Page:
5 ‘Harm­less’ Habits That Could Give You Os­teo­poro­sis

Reader's Digest Asia Pacific - - The Digest - BY TINA DONVITO

You know you need cal­cium for healthy bones. But is your life­style re­duc­ing its proper ab­sorp­tion? THE IN­CI­DENCE OF OS­TEO­PORO­SIS

in the Asia-Pa­cific re­gion is ex­pected to surge in the com­ing decades. In fact, it is ex­pected that by 2050 more than half of the world’s hip frac­tures will oc­cur in Asia. Os­teo­poro­sis is a bone dis­ease that oc­curs when you lose bone mass and bone qual­ity – and leads to an in­creased risk of bro­ken bones. Glob­ally, an os­teo­poro­sis frac­ture oc­curs ev­ery three sec­onds. These frac­tures im­pact one in five men aged over 50 years, and one in two women. But os­teo­poro­sis is not

in­evitable. There are habits you can change now to re­duce your risk.


A seden­tary life­style can in­ad­ver­tently in­crease your chances of os­teo­poro­sis. “Bone is a liv­ing tis­sue and re­sponds to load and stress placed upon it,” says Greg Lyubomirsky, CEO of Os­teo­poro­sis Aus­tralia. “For bone, the more you use it, the more it will adapt and strengthen.” Stud­ies in as­tro­nauts and peo­ple with pro­longed bed rest have proved this. The weight­less­ness

of space ac­tu­ally causes as­tro­nauts to lose bone mass. The so­lu­tion for us here on earth? Weight-bear­ing and re­sis­tance ex­er­cise. “Make sure that the ex­er­cise you choose ac­tu­ally loads your skele­ton,” says or­thopaedic spe­cial­ist Dr Jonathan Lee. “An ac­tiv­ity such as walk­ing might be bet­ter than swim­ming for os­teo­poro­sis pre­ven­tion.” 2


When it comes to bone health, fo­cus­ing on cal­cium is key. Bones act like a stor­age bank for cal­cium which is also used in other parts of the body. It’s rec­om­mended adults con­sume 1000 mg of cal­cium daily and this in­creases to 1300 mg for women over 50 years of age and men over 70.

A habit to avoid is a high-salt diet, as too much sodium is bad for bones as well as blood pressure. When your kid­neys ex­crete sodium, your body also re­moves cal­cium.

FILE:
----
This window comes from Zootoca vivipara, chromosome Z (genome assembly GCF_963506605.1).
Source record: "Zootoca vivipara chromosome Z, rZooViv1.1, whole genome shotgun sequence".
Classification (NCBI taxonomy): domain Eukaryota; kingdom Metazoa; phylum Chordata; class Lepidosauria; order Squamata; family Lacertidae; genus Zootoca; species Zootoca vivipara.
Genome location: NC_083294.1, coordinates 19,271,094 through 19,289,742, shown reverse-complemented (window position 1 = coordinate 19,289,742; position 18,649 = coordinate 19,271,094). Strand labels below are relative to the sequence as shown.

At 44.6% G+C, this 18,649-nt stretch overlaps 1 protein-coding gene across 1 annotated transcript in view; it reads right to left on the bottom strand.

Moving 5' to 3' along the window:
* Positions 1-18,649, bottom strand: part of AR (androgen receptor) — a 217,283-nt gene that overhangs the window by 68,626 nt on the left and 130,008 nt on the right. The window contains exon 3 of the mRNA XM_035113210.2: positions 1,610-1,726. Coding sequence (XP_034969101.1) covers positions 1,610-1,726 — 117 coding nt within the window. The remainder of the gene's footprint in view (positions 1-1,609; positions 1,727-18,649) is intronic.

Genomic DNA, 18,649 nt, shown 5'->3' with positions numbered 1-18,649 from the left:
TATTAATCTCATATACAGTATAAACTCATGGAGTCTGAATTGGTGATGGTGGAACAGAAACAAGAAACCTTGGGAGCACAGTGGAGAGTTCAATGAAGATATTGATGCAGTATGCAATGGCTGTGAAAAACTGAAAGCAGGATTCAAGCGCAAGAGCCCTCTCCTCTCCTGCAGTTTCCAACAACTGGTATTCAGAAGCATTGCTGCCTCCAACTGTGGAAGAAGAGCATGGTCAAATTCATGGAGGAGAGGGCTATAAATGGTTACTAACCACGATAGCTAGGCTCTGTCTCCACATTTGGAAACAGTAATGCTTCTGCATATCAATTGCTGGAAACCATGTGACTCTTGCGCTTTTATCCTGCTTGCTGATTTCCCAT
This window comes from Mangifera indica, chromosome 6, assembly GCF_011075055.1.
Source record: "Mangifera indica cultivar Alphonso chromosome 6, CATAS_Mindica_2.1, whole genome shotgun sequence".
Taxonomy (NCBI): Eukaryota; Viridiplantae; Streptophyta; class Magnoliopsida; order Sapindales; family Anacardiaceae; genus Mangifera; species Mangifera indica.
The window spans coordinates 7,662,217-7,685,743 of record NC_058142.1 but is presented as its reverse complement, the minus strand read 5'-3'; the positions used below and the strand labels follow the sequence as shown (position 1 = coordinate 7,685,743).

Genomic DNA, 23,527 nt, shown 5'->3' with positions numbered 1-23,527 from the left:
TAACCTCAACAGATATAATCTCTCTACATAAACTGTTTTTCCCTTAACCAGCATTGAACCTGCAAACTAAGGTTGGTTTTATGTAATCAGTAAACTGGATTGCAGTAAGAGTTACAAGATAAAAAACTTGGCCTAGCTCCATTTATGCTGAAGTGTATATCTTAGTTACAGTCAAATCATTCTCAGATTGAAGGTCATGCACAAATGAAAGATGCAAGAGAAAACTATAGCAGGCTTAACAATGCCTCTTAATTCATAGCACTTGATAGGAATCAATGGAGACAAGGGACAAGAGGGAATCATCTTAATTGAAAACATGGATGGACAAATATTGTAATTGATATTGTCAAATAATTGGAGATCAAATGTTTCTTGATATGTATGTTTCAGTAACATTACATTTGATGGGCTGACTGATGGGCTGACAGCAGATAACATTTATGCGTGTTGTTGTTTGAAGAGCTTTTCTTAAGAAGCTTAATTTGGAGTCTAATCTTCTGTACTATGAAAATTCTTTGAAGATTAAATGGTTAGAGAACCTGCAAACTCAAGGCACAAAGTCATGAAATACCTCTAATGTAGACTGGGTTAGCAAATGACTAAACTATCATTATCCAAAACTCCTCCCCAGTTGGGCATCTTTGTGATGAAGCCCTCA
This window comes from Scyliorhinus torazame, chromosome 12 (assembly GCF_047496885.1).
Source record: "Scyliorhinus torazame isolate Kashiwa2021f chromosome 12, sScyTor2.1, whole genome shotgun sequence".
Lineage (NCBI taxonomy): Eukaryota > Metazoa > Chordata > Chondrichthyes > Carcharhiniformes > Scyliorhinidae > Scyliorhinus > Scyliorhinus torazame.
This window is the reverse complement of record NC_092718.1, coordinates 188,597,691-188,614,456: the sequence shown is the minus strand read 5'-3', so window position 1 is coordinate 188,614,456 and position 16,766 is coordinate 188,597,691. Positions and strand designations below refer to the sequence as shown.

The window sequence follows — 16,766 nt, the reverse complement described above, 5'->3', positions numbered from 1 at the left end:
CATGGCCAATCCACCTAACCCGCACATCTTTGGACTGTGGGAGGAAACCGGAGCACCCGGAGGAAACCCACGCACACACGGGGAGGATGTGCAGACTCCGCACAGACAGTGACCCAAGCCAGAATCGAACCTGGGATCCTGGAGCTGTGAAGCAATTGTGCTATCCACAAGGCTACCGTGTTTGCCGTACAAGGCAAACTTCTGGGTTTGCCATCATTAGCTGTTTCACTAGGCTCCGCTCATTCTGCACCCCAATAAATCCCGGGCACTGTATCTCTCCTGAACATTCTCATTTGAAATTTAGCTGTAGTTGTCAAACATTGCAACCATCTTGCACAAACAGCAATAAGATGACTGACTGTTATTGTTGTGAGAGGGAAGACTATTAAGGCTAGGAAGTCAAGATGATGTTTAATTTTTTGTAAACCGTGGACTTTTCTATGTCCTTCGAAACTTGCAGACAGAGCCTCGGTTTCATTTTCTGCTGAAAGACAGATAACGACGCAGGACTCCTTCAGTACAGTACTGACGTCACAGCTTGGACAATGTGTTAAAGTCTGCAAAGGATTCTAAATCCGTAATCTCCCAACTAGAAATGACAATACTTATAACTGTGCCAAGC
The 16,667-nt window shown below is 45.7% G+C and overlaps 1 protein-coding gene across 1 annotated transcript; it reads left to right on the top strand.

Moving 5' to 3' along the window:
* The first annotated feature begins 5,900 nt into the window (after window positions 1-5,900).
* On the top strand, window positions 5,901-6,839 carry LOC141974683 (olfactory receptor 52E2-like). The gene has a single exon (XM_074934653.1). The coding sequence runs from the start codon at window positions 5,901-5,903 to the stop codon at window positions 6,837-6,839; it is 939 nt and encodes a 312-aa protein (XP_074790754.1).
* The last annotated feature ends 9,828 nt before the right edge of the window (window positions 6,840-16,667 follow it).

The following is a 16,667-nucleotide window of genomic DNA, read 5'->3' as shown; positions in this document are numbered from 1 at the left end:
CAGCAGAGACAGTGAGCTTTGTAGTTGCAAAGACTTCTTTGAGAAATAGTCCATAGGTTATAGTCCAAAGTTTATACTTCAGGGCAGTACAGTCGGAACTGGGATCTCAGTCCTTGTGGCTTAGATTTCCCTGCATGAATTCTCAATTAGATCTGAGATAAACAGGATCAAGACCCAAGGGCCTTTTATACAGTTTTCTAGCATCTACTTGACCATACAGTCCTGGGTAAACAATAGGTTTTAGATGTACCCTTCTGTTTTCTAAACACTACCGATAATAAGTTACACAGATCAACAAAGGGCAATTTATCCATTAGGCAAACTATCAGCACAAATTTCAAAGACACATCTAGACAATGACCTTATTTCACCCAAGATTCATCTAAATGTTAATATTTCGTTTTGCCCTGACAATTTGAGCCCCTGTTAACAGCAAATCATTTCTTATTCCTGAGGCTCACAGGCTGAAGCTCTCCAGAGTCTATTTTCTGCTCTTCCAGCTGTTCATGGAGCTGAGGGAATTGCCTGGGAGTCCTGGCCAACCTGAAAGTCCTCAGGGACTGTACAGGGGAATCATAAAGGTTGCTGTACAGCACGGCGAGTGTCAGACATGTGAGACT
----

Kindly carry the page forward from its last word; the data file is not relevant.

Cof­fee seems to be good for you one month, but not the next. Dr Lee says that how caffeine af­fects bones re­ally seems to be more of a po­ten­tial is­sue for older women. “Re­searchers who stud­ied why caffeine might con­trib­ute to bone loss seem to con­clude that ef­fects re­ally only oc­cur in the ab­sence of sig­nif­i­cant amounts of es­tro­gen, so it might be more of a prob­lem in post-menopausal women,” he says.


Low lev­els of al­co­hol con­sump­tion may be good for your bones, ac­cord­ing to a US study, but more than a cou­ple of drinks a day has the op­po­site ef­fect. “Too much al­co­hol makes it harder for the GI tract to ab­sorb cal­cium,” says Dr Lee.


A WEAK­NESS FOR SOFT DRINK Some re­search has shown that soft drinks have been linked with bone loss be­cause of caffeine or the lev­els of phos­phoric acid in them – which can leach cal­cium from bones. How­ever, ac­cord­ing to Dr Lee, “Most ex­perts now feel it’s more likely that soft drink is re­plac­ing healthy cal­cium in­take, rather than caus­ing the prob­lem.”

A milky cof­fee, smoothie or glass of milk are much bet­ter al­ter­na­tives.

Weight-bear­ing ex­er­cise and cal­ci­um­rich drinks are good for bone health

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